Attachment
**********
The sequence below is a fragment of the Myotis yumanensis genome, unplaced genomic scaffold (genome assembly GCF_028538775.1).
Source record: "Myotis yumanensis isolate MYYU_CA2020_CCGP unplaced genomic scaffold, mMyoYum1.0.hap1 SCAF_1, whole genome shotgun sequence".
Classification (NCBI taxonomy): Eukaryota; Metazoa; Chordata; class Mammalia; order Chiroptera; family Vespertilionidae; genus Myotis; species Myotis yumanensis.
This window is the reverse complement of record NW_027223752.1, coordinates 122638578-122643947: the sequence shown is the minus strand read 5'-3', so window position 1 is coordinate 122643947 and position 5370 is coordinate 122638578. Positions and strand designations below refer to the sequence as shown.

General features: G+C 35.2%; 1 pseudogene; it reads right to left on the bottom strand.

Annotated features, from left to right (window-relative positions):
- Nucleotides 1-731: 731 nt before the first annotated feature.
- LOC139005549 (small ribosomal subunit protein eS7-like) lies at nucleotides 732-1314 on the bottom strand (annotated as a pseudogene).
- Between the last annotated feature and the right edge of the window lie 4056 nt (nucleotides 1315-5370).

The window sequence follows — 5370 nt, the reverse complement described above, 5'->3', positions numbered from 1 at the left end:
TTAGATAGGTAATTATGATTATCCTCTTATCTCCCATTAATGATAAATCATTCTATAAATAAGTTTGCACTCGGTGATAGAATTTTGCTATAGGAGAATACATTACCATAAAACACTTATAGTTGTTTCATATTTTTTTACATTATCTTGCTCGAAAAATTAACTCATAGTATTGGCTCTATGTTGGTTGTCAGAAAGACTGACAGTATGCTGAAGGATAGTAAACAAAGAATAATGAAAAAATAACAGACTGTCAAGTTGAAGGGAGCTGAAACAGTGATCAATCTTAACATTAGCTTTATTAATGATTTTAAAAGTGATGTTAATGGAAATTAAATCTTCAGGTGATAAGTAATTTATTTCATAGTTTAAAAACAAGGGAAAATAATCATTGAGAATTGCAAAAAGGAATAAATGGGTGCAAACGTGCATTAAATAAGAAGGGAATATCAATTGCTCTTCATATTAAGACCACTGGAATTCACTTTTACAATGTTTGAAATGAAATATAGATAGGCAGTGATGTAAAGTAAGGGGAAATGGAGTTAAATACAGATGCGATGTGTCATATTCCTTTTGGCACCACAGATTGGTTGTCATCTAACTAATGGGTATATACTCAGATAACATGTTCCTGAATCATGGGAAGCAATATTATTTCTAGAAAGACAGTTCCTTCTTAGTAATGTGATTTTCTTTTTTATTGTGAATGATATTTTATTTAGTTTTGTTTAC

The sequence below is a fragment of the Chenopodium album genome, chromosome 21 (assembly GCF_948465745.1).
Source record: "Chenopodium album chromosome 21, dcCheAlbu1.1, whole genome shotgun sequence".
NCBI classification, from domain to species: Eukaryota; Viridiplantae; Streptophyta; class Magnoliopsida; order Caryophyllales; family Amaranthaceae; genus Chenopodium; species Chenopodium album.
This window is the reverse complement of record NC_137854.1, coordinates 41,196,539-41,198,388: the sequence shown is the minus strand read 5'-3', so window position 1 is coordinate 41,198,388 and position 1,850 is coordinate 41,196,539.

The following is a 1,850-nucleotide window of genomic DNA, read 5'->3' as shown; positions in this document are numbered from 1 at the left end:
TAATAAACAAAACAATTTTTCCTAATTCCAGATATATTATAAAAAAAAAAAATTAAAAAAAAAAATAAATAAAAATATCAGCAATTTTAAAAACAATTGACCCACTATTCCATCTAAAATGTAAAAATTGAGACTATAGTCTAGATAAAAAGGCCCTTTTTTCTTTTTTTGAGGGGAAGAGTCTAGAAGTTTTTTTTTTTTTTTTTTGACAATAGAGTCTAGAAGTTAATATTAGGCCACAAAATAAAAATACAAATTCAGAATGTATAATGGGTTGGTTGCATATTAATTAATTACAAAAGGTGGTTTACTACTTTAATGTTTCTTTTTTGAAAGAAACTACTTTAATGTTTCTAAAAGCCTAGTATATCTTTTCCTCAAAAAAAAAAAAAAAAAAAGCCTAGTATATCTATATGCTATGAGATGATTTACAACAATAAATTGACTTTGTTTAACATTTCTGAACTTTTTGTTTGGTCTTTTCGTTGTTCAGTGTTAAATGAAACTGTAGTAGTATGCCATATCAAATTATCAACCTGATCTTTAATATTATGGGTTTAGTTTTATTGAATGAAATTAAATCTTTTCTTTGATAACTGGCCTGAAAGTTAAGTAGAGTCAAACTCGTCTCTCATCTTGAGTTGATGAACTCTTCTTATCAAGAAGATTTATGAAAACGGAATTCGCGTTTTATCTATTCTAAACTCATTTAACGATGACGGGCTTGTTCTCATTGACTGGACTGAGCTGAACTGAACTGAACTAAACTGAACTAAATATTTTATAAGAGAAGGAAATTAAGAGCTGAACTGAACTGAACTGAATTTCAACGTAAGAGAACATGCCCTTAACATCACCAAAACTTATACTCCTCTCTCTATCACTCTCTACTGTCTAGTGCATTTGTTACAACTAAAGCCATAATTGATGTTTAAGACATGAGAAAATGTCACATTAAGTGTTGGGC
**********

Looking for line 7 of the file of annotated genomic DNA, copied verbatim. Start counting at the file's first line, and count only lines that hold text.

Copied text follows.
- Nucleotides 1-731: 731 nt before the first annotated feature.